Members of the 080:30 collective chose art projects that showcase issues pertaining to Bangalore
The bizarre sight of a youth in quintessentially urbane attire, working on a laptop and wearing earphones, but seated on a bullock cart, passing through the main thoroughfares of the city on Sunday afternoon caught the attention of passers-by.
Many motorists stopped by for a closer look at the curious spectacle, and some even queried him on what he was up to. But the youth, balancing himself on a commode placed on the bullock cart, appeared seemingly engrossed in his work and indifferent to the attention he was drawing.
Meet Raghu Wodeyar, an artist and member of the 080:30 collective of ‘Loopholes’ project. Mr. Wodeyar set out on the bullock-drawn carriage from Town Hall to meet with other members of the collective in Commercial Street for a street performance.
The Bangalore collective, represented by Mr. Wodeyar, comprised of persons aged below 30 years, which explains the 080:30 (080 is Bangalore’s STD code while 30 is the maximum age of the members).
Each member of the collective, most of whom had studied at Karnataka Chitrakala Parishat, had chosen their own art project to showcase various aspects and issues pertaining to Bangalore.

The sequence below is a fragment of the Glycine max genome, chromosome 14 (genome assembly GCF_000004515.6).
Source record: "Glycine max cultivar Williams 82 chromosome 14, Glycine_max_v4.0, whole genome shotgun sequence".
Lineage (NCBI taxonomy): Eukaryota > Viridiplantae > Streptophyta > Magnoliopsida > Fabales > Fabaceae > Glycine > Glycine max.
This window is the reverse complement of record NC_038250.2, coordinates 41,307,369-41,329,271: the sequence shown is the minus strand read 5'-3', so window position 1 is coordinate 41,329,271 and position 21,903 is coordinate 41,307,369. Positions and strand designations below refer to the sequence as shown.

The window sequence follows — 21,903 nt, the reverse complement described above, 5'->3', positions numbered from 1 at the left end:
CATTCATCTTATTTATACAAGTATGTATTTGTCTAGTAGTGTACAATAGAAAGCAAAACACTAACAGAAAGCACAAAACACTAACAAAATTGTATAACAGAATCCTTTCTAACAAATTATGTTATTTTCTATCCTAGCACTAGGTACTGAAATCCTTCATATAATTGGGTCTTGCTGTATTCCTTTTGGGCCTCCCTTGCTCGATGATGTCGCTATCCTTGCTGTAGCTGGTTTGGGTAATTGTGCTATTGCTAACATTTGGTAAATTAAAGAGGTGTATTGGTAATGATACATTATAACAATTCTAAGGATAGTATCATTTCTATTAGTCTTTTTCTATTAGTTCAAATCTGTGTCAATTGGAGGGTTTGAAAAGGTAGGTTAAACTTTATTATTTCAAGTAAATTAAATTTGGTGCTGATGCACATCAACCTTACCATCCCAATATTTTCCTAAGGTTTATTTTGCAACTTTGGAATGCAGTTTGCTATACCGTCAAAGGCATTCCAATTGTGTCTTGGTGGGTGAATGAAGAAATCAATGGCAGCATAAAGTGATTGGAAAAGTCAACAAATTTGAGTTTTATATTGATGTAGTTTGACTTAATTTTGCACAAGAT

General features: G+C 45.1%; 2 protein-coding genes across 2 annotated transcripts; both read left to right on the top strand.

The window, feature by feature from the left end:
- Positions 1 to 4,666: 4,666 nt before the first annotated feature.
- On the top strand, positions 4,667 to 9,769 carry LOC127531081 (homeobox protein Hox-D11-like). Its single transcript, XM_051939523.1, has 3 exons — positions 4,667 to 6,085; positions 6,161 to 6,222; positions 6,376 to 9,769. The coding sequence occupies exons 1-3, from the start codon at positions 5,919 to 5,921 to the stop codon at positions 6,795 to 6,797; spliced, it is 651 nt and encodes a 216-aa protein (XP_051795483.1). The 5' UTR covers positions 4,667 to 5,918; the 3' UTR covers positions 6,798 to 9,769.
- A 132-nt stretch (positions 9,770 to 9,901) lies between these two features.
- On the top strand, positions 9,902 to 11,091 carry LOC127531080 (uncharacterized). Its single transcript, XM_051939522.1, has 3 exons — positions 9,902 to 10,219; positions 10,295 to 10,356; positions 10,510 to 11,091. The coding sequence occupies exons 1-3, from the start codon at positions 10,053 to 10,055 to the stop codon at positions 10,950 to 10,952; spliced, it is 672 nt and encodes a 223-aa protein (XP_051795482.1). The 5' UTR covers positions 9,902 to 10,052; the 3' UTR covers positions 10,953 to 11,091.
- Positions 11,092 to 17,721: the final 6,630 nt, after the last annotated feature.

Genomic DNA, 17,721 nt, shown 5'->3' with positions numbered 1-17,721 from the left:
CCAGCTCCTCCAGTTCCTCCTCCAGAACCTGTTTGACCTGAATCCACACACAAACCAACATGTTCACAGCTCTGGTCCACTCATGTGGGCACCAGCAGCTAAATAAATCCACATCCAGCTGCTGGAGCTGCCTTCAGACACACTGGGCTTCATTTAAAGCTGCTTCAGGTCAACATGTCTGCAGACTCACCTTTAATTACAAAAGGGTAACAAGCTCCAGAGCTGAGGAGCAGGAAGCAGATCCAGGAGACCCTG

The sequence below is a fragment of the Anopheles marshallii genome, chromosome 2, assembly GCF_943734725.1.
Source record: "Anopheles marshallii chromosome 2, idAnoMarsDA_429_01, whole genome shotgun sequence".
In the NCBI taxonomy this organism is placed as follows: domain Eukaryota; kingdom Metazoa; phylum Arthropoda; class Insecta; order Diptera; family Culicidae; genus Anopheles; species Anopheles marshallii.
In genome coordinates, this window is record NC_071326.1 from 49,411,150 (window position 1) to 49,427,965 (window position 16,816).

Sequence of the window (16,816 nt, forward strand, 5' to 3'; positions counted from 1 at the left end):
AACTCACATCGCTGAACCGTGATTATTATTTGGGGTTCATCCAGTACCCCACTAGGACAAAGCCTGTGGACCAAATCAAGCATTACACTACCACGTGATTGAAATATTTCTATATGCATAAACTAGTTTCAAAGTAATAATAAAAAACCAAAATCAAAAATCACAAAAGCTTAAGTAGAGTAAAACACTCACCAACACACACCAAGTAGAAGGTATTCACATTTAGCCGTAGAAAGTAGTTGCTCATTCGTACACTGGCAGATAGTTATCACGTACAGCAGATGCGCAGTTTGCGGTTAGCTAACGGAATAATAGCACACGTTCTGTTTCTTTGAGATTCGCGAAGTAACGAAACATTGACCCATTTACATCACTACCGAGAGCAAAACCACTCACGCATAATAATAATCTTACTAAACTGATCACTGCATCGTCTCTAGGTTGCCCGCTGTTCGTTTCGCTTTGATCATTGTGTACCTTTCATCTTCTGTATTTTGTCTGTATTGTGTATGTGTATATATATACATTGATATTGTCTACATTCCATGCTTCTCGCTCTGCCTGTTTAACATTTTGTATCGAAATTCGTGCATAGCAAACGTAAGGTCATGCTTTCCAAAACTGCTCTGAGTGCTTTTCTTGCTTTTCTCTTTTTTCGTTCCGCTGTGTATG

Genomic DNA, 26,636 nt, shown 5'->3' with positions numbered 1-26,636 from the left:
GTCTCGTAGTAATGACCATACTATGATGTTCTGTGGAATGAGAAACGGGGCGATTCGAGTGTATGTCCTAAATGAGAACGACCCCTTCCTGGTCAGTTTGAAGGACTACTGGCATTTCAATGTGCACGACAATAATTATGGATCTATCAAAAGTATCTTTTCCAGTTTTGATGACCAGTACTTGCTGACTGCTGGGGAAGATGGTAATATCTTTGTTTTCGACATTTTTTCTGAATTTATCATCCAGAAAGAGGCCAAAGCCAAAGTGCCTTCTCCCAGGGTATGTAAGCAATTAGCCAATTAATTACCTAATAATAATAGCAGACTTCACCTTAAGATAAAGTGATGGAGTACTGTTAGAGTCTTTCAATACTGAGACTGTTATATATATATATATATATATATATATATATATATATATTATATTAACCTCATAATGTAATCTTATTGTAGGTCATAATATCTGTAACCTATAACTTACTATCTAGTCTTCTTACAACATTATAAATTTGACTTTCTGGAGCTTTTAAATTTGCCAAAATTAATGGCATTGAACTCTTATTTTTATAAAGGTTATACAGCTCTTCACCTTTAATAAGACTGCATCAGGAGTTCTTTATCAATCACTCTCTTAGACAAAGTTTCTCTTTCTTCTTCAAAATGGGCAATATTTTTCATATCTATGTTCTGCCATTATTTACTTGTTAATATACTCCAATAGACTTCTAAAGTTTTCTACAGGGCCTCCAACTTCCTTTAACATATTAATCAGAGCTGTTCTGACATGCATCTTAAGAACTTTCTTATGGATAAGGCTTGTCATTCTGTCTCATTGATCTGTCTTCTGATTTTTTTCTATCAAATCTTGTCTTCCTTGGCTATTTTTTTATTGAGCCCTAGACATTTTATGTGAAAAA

Hailing from Kagodu village in Shimoga district’s Sagar taluk, Mr Wodeyar said he conceived such a project as he was struck by the work pressure of his friends in IT companies in Bangalore. The project, he said, has been supported by the India Foundation of Arts.
“As part of my project, I chose to demonstrate the contrasting lifestyles in urban and rural parts of the country. In the cities, people take the stress of their work even to the toilets. In contrast, villagers engage themselves more in physical work”, said Mr. Wodeyar.
However, he was quick to add that he was not passing judgement on the lifestyles of either urban dwellers or village residents. “I am only trying to showcase the contrasts of their respective lifestyles through the medium of art,” he said.
The other art projects taken up by the collective include ‘Revisiting Bangalore of the 1500s’ through a performance by a theatre group Rangasiri around the Kempe Gowda Tower at Mekhri Circle.
The play was staged to throw light on the extent of expansion of the city for which the four watch towers were the original boundaries.